Authors: T. G. Ayer
Tags: #Literature & Fiction, #Mythology & Folk Tales, #Teen & Young Adult, #Science Fiction & Fantasy, #Fantasy, #Paranormal & Urban, #Fairy Tales
Copyright 2014 by T.G. Ayer
All rights reserved.
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Cover art by T.G. Ayer
Cover art © T.G. Ayer. All rights reserved.
Edited by Cassie Kelley McCown
Kindle Edition, License Notes
This eBook is licensed for your personal enjoyment only. This eBook may not be re-sold or given away to other people. If you would like to share this book with another person, please purchase an additional copy for each person. If you are reading this book and did not purchase it, or it was not purchased for your use only, then please return to Amazon.com and purchase your own copy. Thank you for respecting the hard work of this author.
This is a work of fiction. Names, places, businesses, characters and incidents either are the product of the author's imagination or are used in a fictitious manner. Any resemblance to actual persons, living or dead, actual events or locales is purely coincidental.
For my dearest friend, Kate Strawbridge. Thank you of always being there for me. For shooting the breeze, for serious critiques and for every other moment of our amazing friendship. You are the bee's knees babe.
Ragnarok was here.
But it certainly didn't feel like we were at war. The worn, brown leather of my sandals made little sound on the stone floor of the palace hallway. I went in search of solace and my feet already knew the way.
An Ulfr strode past me, high cheekbones and forehead so distinctive in the race of the wolf shape-shifter. He met my eyes and nodded, a polite, respectful greeting. I gave him a lukewarm smile and kept walking, my feet moving me toward the balcony.
The halls were empty and chilled at this time of morning, when the light of the day gently awakens the land, when the shadows of night depart with slow reluctance. In recent days, I'd found myself seeking as little company as possible.
It was so early that the torches hanging on the walls were still smoldering from the night's light, sending smoky streams trailing along the air, the smell musty and acrid. I pulled my cloak closer and hurried along the hall, praying I'd avoid any further curious gazes.
Hidden by thick, velvet drapes, the balcony was the very same one I'd stood on so long ago, when Thor had told me the lengths I'd need to go to kill the dwarf queen. It seemed a lifetime ago when Aidan's life had been all that mattered and I'd naively thought the god had been exaggerating a little. Only when I'd been faced with the wrath of the evil queen did I truly know that when he said I'd need to bring back her head, he'd really meant it.
A sigh drifted from my lips as I slipped through the parting in the drapes and walked onto the balcony. It overlooked the valley of Asgard, with the lake far to the north, just a sliver of silver gleaming sadly at the edge of the realm. My arms wrapped themselves around my body, as if they could prevent the cold from seeping into my bones. But I knew there was nothing that would take away the ice.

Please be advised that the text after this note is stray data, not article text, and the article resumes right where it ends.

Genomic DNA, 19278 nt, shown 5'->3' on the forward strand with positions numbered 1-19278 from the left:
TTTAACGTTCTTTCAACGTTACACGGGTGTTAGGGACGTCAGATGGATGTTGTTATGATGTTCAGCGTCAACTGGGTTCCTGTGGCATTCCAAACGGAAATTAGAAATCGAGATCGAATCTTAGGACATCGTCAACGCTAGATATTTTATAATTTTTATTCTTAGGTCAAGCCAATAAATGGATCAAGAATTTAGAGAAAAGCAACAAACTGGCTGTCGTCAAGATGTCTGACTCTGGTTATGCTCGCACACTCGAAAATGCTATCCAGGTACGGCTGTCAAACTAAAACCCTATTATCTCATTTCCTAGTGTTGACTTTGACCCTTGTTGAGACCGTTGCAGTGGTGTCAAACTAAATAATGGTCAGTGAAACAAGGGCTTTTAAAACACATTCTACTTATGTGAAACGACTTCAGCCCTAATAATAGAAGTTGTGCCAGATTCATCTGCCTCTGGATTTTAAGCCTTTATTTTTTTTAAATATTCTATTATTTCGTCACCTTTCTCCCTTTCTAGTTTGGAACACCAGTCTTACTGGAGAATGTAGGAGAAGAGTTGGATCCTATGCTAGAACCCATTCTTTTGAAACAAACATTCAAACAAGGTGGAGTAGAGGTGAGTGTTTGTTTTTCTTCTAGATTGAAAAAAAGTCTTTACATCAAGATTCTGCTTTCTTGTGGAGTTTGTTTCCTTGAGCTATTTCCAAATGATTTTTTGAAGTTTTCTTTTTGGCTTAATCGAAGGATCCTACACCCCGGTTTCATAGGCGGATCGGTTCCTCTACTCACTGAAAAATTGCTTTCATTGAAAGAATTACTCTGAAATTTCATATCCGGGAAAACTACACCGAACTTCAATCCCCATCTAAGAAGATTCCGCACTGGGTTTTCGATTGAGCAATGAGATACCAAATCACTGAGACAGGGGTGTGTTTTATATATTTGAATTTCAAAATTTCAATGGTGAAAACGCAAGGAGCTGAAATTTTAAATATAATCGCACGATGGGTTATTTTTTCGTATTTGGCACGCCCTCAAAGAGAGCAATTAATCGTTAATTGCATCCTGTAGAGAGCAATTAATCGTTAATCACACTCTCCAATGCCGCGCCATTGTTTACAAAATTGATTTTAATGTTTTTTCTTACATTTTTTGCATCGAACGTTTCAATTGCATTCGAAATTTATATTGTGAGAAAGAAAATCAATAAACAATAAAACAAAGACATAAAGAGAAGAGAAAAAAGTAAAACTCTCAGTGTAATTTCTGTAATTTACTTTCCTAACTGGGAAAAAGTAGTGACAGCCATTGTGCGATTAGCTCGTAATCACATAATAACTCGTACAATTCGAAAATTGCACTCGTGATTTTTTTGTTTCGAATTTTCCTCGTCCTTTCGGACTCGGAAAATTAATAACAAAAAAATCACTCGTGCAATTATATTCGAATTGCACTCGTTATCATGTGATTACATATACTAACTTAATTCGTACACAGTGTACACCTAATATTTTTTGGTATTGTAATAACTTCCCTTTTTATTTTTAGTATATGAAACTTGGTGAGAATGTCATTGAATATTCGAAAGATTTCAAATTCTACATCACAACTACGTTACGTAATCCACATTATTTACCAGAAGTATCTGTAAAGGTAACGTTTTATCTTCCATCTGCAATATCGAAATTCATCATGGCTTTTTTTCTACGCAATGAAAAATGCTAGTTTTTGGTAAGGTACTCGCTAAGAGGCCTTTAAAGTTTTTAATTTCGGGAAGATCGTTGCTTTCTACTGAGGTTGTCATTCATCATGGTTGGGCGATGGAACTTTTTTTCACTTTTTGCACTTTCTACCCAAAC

I suppressed another sigh, then figured what the hell and sighed anyway.
In the pale grey light of morning, the green valley, bordered by a snow-covered mountain range, lay blanketed in a light mist. It matched my mood.
The light sheen of moisture lay over the land like a shimmering veil and it felt very much like the veil that seemed to bind my feelings this last week.
Ragnarok was upon us. The events of the end of the world, predicted so long ago, were finally coming to pass. And the warriors of Asgard, Valkyries, einherjar, and Ulfr alike were revving things up. But as much as I tried, I couldn't summon even a hint of anticipation for the final showdown with Loki and his creepy band of Jotunn. Loki, the Trickster, and the bane of my life since I'd entered Asgard. His skill at manipulation seemed unbeatable, and now, after all these centuries, he'd finally risen to challenge his father, Odin.
Rage rose within me, surging through my veins, and although I felt my nails dig into my arms, I did nothing. Felt nothing.
I gave a wry grin.
A feeling kept tapping away at the edge of my consciousness, like a determined woodpecker, bugging me endlessly, incessantly. I recognized it as the other, more stubborn part of my nature. The one I'd heard only as a whisper through the days I'd mourned the death of my closest friend. I knew I had to pull myself out of this funk. Something Sigrun would have said was typical of me and was what made me different.
I snorted. Unique was the last thing I felt. Broken was a way better description. Tears burned my eyes and my heart twisted in my chest. She was always there, a flimsy ethereal ghost walking with me, smiling as she sat beside me, her soft voice echoing in my memory, her grey wings fluttering at her back as she blushed at the mere mention of Fenrir's name. But what hurt more than anything else was something I barely wanted to admit to myself.